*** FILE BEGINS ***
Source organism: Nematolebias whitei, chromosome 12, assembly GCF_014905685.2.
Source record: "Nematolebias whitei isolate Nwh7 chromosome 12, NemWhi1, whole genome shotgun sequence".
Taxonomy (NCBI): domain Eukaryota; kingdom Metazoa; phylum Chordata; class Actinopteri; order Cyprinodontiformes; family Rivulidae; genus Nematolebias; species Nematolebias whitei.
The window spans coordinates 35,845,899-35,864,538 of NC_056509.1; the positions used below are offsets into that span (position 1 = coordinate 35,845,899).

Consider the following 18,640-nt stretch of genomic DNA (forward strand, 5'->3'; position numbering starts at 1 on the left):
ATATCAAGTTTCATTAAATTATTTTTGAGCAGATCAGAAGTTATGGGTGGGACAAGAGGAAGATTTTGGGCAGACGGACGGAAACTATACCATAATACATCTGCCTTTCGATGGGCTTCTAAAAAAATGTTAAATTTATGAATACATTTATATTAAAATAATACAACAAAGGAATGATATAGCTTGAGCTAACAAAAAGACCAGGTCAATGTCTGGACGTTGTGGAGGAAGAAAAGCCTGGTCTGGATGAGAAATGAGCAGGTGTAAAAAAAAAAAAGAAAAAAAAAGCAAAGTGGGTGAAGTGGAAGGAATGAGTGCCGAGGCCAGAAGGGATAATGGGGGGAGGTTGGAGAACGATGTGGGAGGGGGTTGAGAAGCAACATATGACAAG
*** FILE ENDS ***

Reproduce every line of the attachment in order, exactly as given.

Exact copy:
Source organism: Nematolebias whitei, chromosome 12, assembly GCF_014905685.2.
Source record: "Nematolebias whitei isolate Nwh7 chromosome 12, NemWhi1, whole genome shotgun sequence".
Taxonomy (NCBI): domain Eukaryota; kingdom Metazoa; phylum Chordata; class Actinopteri; order Cyprinodontiformes; family Rivulidae; genus Nematolebias; species Nematolebias whitei.
The window spans coordinates 35,845,899-35,864,538 of NC_056509.1; the positions used below are offsets into that span (position 1 = coordinate 35,845,899).

Consider the following 18,640-nt stretch of genomic DNA (forward strand, 5'->3'; position numbering starts at 1 on the left):
ATATCAAGTTTCATTAAATTATTTTTGAGCAGATCAGAAGTTATGGGTGGGACAAGAGGAAGATTTTGGGCAGACGGACGGAAACTATACCATAATACATCTGCCTTTCGATGGGCTTCTAAAAAAATGTTAAATTTATGAATACATTTATATTAAAATAATACAACAAAGGAATGATATAGCTTGAGCTAACAAAAAGACCAGGTCAATGTCTGGACGTTGTGGAGGAAGAAAAGCCTGGTCTGGATGAGAAATGAGCAGGTGTAAAAAAAAAAAAGAAAAAAAAAGCAAAGTGGGTGAAGTGGAAGGAATGAGTGCCGAGGCCAGAAGGGATAATGGGGGGAGGTTGGAGAACGATGTGGGAGGGGGTTGAGAAGCAACATATGACAAG